Referral rules queried for postcoital bleeding
Younger women are being left at risk by age limits on referral for postcoital bleeding, an analysis concludes.
Researchers called for GPs to urgently refer all women with bleeding lasting for more than four weeks after finding age was no indicator of the likelihood of significant pathology.
Among 120 patients whose referrals were analysed, 105 had postcoital bleeding for more than four weeks at presentation and 22% had significant pathology – more than half of whom were under 35. The findings, presented at this week's British International Congress on Obstetrics and Gynaecology, suggest younger women are at greater than expected risk and question Department of Health guidance, which only recommends referral for four weeks of bleeding in the over-35s.
A companion study found huge variation in the management of postcoital bleeding once patients were seen in hospital, with 61% of consultants saying national guidelines were needed. Dr Fadi Alfhaily, a registrar in obstetrics and gynaecology at Ipswich Hospital NHS Trust, who led both studies, said: 'There is a need for national guidelines. Postcoital bleeding can be a very serious and significant symptom. There must be regulations to at least guide the management of these patients.'
Dr Alfhaily added: 'There is no correlation between age and pathology. Age should not restrict urgent referral.'
Dr Sarah Jarvis, RCGP spokes-person for women's health and a GP in Shepherd's Bush, west London, said: 'It is in line with my experience that few PCTs or hospitals have any guidance on postcoital bleeding. I agree there needs to be standard management guidance in the UK.'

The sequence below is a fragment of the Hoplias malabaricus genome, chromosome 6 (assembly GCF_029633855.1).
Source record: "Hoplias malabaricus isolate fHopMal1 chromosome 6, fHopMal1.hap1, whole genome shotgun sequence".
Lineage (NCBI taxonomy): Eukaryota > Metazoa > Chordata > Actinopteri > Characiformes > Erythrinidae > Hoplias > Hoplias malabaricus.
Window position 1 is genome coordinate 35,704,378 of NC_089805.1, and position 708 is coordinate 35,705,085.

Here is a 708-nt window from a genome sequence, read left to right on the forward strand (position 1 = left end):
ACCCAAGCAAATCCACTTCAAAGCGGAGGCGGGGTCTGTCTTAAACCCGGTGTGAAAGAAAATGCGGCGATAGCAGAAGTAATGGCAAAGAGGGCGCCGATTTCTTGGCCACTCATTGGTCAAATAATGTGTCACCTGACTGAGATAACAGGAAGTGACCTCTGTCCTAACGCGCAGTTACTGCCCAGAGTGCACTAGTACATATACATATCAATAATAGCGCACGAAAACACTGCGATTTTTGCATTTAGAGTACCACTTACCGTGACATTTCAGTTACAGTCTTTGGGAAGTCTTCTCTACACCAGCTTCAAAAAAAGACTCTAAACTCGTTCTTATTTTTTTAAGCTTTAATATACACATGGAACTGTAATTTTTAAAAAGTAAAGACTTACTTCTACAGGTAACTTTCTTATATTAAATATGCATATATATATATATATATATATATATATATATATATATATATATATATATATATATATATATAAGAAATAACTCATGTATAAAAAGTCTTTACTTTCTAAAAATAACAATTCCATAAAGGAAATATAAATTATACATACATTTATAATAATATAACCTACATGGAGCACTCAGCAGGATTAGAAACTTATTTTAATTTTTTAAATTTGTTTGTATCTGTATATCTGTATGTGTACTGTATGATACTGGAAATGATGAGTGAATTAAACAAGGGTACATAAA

But Dr Elizabeth Goodburn, a GP in Camden, north London, with a special interest in sexual health, warned of the dangers of over-referral: 'Postcoital bleeding is a fairly common symptom and we don't want to refer constantly. You need to screen in practice, and rule things out such as chlamydia, in younger women particularly.' She agreed national guidelines would be useful, adding: 'Postcoital bleeding can be a symptom of serious problems – or not. We all know it is something to take seriously, but at the moment dealing with it is quite ad hoc.'
• 120 women studied who were referred to Ipswich Hospital NHS Trust for postcoital bleeding
• 22% had significant pathology
• Of these, 54% were under 35, 89% had had PCB for more than four weeks and 19% had suffered severe episodes
• Bleeding duration, rather than age or severity, seemed strongest criterion for urgent referral
• Referral should not be limited to over-35s, researchers conclude